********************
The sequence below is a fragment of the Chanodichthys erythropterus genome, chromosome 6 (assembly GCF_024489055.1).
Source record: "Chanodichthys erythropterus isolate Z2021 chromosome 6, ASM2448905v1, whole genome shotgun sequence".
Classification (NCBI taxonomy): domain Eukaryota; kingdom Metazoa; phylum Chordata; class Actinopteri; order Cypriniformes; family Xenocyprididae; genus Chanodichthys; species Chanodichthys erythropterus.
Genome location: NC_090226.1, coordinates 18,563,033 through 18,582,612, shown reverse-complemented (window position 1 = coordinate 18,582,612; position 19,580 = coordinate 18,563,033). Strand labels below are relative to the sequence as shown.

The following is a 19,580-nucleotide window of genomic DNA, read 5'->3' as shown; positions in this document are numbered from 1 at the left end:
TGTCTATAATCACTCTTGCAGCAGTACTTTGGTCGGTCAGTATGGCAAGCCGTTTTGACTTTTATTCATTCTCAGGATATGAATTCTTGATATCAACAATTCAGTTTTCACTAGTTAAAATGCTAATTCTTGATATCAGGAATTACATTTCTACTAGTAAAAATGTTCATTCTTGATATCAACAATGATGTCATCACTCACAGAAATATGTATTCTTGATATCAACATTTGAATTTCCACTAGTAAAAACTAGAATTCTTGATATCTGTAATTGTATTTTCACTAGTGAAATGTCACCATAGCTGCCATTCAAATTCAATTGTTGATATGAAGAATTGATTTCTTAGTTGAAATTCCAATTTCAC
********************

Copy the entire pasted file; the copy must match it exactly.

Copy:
The sequence below is a fragment of the Chanodichthys erythropterus genome, chromosome 6 (assembly GCF_024489055.1).
Source record: "Chanodichthys erythropterus isolate Z2021 chromosome 6, ASM2448905v1, whole genome shotgun sequence".
Classification (NCBI taxonomy): domain Eukaryota; kingdom Metazoa; phylum Chordata; class Actinopteri; order Cypriniformes; family Xenocyprididae; genus Chanodichthys; species Chanodichthys erythropterus.
Genome location: NC_090226.1, coordinates 18,563,033 through 18,582,612, shown reverse-complemented (window position 1 = coordinate 18,582,612; position 19,580 = coordinate 18,563,033). Strand labels below are relative to the sequence as shown.

The following is a 19,580-nucleotide window of genomic DNA, read 5'->3' as shown; positions in this document are numbered from 1 at the left end:
TGTCTATAATCACTCTTGCAGCAGTACTTTGGTCGGTCAGTATGGCAAGCCGTTTTGACTTTTATTCATTCTCAGGATATGAATTCTTGATATCAACAATTCAGTTTTCACTAGTTAAAATGCTAATTCTTGATATCAGGAATTACATTTCTACTAGTAAAAATGTTCATTCTTGATATCAACAATGATGTCATCACTCACAGAAATATGTATTCTTGATATCAACATTTGAATTTCCACTAGTAAAAACTAGAATTCTTGATATCTGTAATTGTATTTTCACTAGTGAAATGTCACCATAGCTGCCATTCAAATTCAATTGTTGATATGAAGAATTGATTTCTTAGTTGAAATTCCAATTTCAC